Close

William James’s Personal Bout with a “Mental Disorder”

William James, psychologist and philosopher, passed away over a century ago.  Nevertheless, his remarkable body of work remains as fresh as fruit plucked from its tree but moments ago. His views about his personal bout with a challenging experience developed over many years.  Today I think it will be instructive if we spent a little time reviewing what he learned. A Glimpse at James’s Early…

Read More

Einstein and Stupidity

“Two things are infinite, the universe and human stupidity, and I am not yet completely sure about the universe.”–Albert Einstein In the spring of 1914, Albert Einstein left his home in Switzerland to take a job at the University of Berlin in Germany’s capital.  He was then, 35. He took the job with much misgivings.  When he was a young boy living in Germany, Einstein…

Read More

The Desire for Happiness

Dealing with the frustration that goes along with challenging conflicts has some similarities to sailors dealing with stormy seas—it is best to utilize a well-rehearsed plan. For dealing with conflicts, one such plan begins with thinking of the word “DIG.”  With a little practice, we can use this word to remind us of a simple way to summarize the conflict even in the midst of…

Read More

ADHD and the Wisdom of William James

Last week’s post, titled ADHD and Psychiatric Name Calling, criticized the prevalent practice of converting concerns about a person’s ability to pay attention into psychiatric lingo.  There was a great deal of interest in the post so I decided to present another for your consideration. As I began to craft this, my thoughts went back to my most popular post, Teaching Children How to Deal with…

Read More

Psychiatric Name Calling: Is Science to Blame?

A couple of weeks ago I raised the question, “Name Calling by Psychiatrists: Is it Time to Put a Stop to it?”  In response, some blamed the insurance companies and other third party payers for the name calling. Because it is true that these payers do require the pathologizing of people seeking mental health services, in last week’s article, I took a close look at that issue….

Read More

Conflict Resolution and The Wisdom of Abraham

Sometimes we observe people doing things that seem terribly wrong. We may then find, welling up from within, an urgent desire to provide negative criticism. In earlier posts, in an effort to provide some guidance on how to avoid expressing our concerns in a form that can potentially make a bad situation far worse, I provided a description of 5 levels of maturity for providing…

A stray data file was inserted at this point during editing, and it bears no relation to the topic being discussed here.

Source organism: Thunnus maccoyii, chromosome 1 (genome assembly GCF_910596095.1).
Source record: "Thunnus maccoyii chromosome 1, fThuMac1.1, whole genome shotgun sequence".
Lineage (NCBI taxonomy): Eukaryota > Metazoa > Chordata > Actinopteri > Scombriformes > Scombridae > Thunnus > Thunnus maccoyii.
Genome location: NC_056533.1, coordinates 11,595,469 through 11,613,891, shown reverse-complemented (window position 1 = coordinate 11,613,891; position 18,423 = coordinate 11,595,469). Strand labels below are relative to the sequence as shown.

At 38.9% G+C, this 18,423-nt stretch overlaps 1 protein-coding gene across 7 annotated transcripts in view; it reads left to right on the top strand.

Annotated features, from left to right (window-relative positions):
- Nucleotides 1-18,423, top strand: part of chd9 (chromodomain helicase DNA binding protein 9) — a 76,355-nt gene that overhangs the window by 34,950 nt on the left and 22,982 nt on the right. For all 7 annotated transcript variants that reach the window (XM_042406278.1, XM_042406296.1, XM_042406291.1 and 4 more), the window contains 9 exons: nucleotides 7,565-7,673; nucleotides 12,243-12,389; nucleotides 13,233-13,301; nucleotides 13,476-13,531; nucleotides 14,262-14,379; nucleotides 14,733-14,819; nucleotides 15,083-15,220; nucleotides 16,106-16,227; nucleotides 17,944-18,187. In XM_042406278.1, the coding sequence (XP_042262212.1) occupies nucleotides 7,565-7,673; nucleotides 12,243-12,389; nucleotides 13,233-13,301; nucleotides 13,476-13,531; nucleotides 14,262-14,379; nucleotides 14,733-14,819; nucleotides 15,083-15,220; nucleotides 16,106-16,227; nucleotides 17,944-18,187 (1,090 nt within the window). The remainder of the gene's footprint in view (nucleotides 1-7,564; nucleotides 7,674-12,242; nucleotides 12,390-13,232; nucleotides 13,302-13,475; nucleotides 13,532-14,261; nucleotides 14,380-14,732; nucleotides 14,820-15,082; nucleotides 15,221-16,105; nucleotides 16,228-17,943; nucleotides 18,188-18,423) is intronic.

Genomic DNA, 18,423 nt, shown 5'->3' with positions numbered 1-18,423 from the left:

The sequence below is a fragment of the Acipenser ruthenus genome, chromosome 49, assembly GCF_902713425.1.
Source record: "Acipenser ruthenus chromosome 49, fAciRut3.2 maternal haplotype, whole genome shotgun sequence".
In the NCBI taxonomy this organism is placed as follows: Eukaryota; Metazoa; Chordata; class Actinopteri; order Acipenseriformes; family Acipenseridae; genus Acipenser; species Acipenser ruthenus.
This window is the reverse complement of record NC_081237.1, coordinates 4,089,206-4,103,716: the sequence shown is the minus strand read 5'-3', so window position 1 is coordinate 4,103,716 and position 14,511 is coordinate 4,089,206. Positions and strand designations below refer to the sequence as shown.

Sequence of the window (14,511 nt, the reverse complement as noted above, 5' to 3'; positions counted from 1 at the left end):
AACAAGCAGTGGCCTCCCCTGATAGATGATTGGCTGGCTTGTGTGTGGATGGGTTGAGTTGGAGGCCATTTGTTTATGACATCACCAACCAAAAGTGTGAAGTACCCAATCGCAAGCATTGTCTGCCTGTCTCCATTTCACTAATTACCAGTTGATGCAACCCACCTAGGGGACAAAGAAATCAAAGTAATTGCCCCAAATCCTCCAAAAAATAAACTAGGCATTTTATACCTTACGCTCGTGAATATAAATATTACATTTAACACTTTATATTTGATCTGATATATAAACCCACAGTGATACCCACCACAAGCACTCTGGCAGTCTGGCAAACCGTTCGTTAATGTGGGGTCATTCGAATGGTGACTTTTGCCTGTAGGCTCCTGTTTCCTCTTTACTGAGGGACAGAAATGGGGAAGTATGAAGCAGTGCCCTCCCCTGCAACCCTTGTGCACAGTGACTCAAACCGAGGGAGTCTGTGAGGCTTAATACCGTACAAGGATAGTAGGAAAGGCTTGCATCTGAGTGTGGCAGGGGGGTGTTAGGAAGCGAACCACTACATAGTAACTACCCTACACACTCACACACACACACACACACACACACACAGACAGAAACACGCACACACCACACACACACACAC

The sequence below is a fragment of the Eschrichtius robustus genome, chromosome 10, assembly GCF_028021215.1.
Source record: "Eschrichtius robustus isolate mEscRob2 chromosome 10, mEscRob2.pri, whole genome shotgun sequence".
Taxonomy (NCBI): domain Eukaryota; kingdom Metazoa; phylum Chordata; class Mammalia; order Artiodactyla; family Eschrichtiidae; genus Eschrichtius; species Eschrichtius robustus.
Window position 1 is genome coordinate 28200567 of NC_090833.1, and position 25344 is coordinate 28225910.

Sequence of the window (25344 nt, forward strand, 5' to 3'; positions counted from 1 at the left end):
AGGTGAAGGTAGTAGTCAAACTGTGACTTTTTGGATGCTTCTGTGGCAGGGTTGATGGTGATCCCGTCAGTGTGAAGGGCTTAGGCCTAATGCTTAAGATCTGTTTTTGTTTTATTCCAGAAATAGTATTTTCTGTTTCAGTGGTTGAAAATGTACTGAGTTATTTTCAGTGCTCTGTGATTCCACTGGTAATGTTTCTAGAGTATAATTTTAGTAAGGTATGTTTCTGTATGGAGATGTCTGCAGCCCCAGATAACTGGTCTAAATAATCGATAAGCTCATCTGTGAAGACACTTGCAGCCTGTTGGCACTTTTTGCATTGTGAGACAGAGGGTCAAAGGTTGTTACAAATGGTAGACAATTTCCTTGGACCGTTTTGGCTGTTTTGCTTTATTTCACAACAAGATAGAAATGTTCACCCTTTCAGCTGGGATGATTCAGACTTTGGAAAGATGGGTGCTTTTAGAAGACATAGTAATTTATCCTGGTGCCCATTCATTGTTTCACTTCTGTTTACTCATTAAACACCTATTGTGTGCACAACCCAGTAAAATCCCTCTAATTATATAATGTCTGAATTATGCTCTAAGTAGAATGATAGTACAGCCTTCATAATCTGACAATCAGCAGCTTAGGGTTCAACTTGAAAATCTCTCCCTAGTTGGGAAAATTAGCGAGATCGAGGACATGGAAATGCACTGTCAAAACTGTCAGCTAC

Read More

Dealing with Criticism: A Calvin and Hobbes Lesson

For most of us, improving our skills at dealing with criticism takes some practice.  If we do this in a safe situation in which we will not expose ourselves to potential embarrassment, we can think more clearly about what is going on.  Once we become very clear about how we would like to handle various situations involving criticism, it becomes easier to apply these skills…

Read More

Fear, Cowardliness, and the Military

Last week my blog post asked, “Does Your Fearfulness Make You a Coward?”  While attempting to answer this question, I pointed out that viewing yourself as a coward when you experience fear consumes time and energy. Moreover, it is way too simplistic. Fear is actually a highly valuable emotion. It motivates us to take some wise precautions. And the fact that some people can fearlessly perform…

Read More

Does Your Fearfulness Make You a Coward?

As far back as I can remember, the first time I called myself a coward was when I was in fourth grade. The teacher gave the class an assignment requiring each student to get up in front of the class and give a speech about a book we had read. We were allowed to use some cue cards but were not permitted to read the…

Read More

On Responding to the N-word

Leonard Pitts, Jr. is a columnist, author of three novels and winner of numerous awards including the 2004 Pulitzer Prize for commentary.  When I heard a couple of weeks ago that he was speaking at Flagler College, having enjoyed reading his insightful column for many years, I eagerly went to see him.  Mr. Pitts’s formal presentation was well received.  Then, he began to take questions…

Read More